A New App Could Help You Get Cheaper Medicine

"Our mission is to make medication inexpensive, clearly priced and easy to purchase."

02/12/2016 11:30 am ET | Updated Feb 12, 2016
limpido via Getty Images

Amid an ongoing national debate over high drug prices, Blink Health hopes to drastically reduce what people pay for generic prescription medications.

The startup, which lets people compare cheap drug prices online, order prescriptions and pick them up from a local pharmacy, was previously a private service with a limited number of customers. On Wednesday, Blink launched a public website and mobile app, opening it up to anyone with an Internet connection or smartphone. 

"Our mission," Blink co-founder Geoffrey Chaiken told The Huffington Post, "is to make medication inexpensive, clearly priced and easy to purchase." Chaiken started the company in 2014 with his brother, Matthew.

While drug companies tend to reserve their lowest rates for big employers and insurance companies, Blink negotiates similarly low rates by grouping its users' purchases to make the company look like a large drug buying organization, Geoffrey Chaiken told HuffPost. 

Forty percent of the medications available for purchase on Blink's website cost $5 or less, according to the company's founders.

"Using the power of Internet to aggregate," he said, "when we negotiate, we look to pharmacies like we’re 25 million people." He declined, however, to disclose the total number of people who use Blink.

The New York Times, which also interviewed the Blink co-founders this week, noted that price comparison site GoodRx already lets people shop around for cheap medications. What makes Blink unique, according to its founders, is that it lets the user choose from 60,000 pharmacy locations where prescriptions can be picked up -- it doesn't tell them which pharmacy they must go to.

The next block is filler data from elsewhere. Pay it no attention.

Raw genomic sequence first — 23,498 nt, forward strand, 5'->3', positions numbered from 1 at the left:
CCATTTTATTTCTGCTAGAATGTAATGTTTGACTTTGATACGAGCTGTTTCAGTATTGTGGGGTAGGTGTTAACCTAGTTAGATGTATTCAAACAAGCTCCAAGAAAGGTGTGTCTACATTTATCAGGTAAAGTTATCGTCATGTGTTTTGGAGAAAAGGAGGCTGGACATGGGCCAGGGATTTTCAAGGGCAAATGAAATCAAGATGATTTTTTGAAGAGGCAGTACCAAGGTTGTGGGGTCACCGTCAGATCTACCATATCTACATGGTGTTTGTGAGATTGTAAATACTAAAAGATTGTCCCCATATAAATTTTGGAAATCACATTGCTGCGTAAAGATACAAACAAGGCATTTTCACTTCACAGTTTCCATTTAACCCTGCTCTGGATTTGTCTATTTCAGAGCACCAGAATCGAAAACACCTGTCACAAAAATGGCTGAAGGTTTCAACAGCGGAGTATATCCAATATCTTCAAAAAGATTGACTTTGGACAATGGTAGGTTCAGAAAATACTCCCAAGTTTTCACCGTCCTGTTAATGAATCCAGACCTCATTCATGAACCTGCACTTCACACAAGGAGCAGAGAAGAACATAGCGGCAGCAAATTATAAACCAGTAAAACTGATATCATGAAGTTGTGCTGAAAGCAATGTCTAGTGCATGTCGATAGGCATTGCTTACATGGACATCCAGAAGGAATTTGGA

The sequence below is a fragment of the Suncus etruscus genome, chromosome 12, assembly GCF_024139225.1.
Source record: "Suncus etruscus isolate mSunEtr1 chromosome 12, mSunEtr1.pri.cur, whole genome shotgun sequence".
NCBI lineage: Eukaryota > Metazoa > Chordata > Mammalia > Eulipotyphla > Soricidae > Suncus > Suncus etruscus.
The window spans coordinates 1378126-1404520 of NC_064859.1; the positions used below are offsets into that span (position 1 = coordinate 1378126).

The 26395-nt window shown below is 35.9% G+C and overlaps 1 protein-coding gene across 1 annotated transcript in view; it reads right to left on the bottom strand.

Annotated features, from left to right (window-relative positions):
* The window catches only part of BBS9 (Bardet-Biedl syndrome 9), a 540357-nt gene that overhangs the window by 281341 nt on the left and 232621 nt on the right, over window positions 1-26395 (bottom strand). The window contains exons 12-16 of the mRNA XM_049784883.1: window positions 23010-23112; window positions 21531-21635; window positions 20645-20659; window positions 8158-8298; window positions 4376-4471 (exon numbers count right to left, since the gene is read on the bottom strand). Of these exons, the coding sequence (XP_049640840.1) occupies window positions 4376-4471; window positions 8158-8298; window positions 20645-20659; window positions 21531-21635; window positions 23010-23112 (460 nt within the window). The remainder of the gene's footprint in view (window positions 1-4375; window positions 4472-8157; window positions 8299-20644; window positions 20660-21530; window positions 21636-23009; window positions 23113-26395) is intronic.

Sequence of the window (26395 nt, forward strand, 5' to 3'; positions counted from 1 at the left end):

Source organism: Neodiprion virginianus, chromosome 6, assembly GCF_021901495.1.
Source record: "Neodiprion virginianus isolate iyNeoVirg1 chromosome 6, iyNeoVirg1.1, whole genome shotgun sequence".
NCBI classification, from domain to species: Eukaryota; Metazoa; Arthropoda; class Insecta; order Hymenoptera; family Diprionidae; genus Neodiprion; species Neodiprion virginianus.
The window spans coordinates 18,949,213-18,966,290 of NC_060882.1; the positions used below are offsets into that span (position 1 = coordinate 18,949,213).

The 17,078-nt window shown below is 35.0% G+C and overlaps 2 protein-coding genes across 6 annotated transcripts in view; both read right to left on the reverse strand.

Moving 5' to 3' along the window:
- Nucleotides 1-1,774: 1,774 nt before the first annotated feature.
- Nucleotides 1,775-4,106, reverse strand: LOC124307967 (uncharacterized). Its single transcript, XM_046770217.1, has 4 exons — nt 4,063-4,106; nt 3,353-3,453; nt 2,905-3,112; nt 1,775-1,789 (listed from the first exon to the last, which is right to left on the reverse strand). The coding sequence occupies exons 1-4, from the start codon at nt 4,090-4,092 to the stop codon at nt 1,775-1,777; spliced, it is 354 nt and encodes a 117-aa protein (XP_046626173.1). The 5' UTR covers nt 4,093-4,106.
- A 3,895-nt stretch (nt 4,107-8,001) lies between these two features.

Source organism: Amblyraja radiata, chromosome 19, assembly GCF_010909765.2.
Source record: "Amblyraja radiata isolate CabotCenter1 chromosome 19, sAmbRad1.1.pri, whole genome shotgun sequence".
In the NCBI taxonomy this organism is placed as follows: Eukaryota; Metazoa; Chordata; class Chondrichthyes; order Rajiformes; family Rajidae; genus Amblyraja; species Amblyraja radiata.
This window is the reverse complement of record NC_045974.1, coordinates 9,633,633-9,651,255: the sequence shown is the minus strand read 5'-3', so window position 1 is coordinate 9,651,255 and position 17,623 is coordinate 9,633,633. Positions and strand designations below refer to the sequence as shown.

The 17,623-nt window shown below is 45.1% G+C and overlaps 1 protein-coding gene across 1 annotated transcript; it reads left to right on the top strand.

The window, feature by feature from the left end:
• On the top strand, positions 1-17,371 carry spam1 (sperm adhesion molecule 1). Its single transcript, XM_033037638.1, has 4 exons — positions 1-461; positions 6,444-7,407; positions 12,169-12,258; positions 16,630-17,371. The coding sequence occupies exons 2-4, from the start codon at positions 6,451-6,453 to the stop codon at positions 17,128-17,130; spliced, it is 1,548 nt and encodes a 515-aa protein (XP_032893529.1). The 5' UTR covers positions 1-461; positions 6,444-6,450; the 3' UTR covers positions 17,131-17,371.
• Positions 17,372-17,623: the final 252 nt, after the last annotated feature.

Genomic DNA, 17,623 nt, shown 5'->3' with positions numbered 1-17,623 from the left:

The Chaiken brothers also claim the site offers prices much lower than what most people pay at pharmacies, noting that half the drugs on Blink cost $10 or less, and 40 percent cost $5 or less.

Due in part to rising costs, 20 to 30 percent of prescriptions are never filled, according to the Food and Drug Administration. Indeed, prescription drug prices jumped by more than 10 percent in 2015, per Truveris, a health care data company. That same year, former Turing Pharmaceuticals CEO Martin Shkreli became the face of the issue after hiking the price of Daraprim, a pill used to treat HIV/AIDS and cancer patients, by more than 5,000 percent.

Tom Williams via Getty Images
Martin Shkreli, right, former CEO of Turing Pharmaceuticals, shows off one of his most punchable faces.

One factor that has kept drug prices high is that most patients don't know what their drugs ought to cost and end up paying more than they should, the Chaiken brothers told HuffPost. They think their company can help people while turning a profit. 

Blink doesn't charge patients to use the service, but the company takes a cut from every transaction that saves a patient money.

"If someone's paying $15 for a drug, we negotiate something south of that and take a small percentage of savings as revenue," Geoffrey Chaiken said. "We rely on a making thin margins on a lot of volume."

The Chaikens also said that patients can use Blink whether or not they have medical insurance. (Insured patients should just make sure to compare the Blink price with their copay.)

While brand name drugs are available on Blink, they don't carry the steep discounts that generic medications do. Although almost 90 percent of drugs on the market are sold as generics, it's usually the brand names that empty people's pockets. The popular brand name cholesterol medication Crestor, for instance, is priced at $260 for 30 pills -- even on Blink or GoodRx.   

Blink aims to offer discounts on brand name medication soon. 

CORRECTION: An earlier version of this story incorrectly implied that GoodRX doesn't let people pick up online orders at a local pharmacy. It does, though it offers different location options than Blink Health does. The post also incorrectly listed the price of Crestor at $260 per pill, when it's actually $260 for 30 pills.

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